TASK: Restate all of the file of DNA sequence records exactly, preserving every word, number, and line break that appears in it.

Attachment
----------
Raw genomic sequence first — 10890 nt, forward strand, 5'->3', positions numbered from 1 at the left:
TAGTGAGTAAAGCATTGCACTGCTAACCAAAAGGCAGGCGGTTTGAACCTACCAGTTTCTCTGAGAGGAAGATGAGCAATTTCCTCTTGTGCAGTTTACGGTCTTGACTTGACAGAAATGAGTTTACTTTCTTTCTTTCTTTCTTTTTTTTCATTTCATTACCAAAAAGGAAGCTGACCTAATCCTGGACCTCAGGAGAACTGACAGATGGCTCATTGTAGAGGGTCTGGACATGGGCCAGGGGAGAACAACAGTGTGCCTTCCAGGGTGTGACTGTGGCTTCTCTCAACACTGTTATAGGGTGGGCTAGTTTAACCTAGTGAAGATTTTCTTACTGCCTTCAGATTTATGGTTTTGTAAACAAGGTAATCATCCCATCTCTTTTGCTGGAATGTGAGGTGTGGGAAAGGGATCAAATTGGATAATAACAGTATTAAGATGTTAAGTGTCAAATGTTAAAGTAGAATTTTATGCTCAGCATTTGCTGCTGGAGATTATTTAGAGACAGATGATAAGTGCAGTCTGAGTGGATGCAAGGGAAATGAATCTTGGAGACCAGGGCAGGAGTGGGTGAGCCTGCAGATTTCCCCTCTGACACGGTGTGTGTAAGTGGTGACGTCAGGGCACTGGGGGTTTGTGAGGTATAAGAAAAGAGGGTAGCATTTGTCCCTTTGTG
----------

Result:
Raw genomic sequence first — 10890 nt, forward strand, 5'->3', positions numbered from 1 at the left:
TAGTGAGTAAAGCATTGCACTGCTAACCAAAAGGCAGGCGGTTTGAACCTACCAGTTTCTCTGAGAGGAAGATGAGCAATTTCCTCTTGTGCAGTTTACGGTCTTGACTTGACAGAAATGAGTTTACTTTCTTTCTTTCTTTCTTTTTTTTCATTTCATTACCAAAAAGGAAGCTGACCTAATCCTGGACCTCAGGAGAACTGACAGATGGCTCATTGTAGAGGGTCTGGACATGGGCCAGGGGAGAACAACAGTGTGCCTTCCAGGGTGTGACTGTGGCTTCTCTCAACACTGTTATAGGGTGGGCTAGTTTAACCTAGTGAAGATTTTCTTACTGCCTTCAGATTTATGGTTTTGTAAACAAGGTAATCATCCCATCTCTTTTGCTGGAATGTGAGGTGTGGGAAAGGGATCAAATTGGATAATAACAGTATTAAGATGTTAAGTGTCAAATGTTAAAGTAGAATTTTATGCTCAGCATTTGCTGCTGGAGATTATTTAGAGACAGATGATAAGTGCAGTCTGAGTGGATGCAAGGGAAATGAATCTTGGAGACCAGGGCAGGAGTGGGTGAGCCTGCAGATTTCCCCTCTGACACGGTGTGTGTAAGTGGTGACGTCAGGGCACTGGGGGTTTGTGAGGTATAAGAAAAGAGGGTAGCATTTGTCCCTTTGTG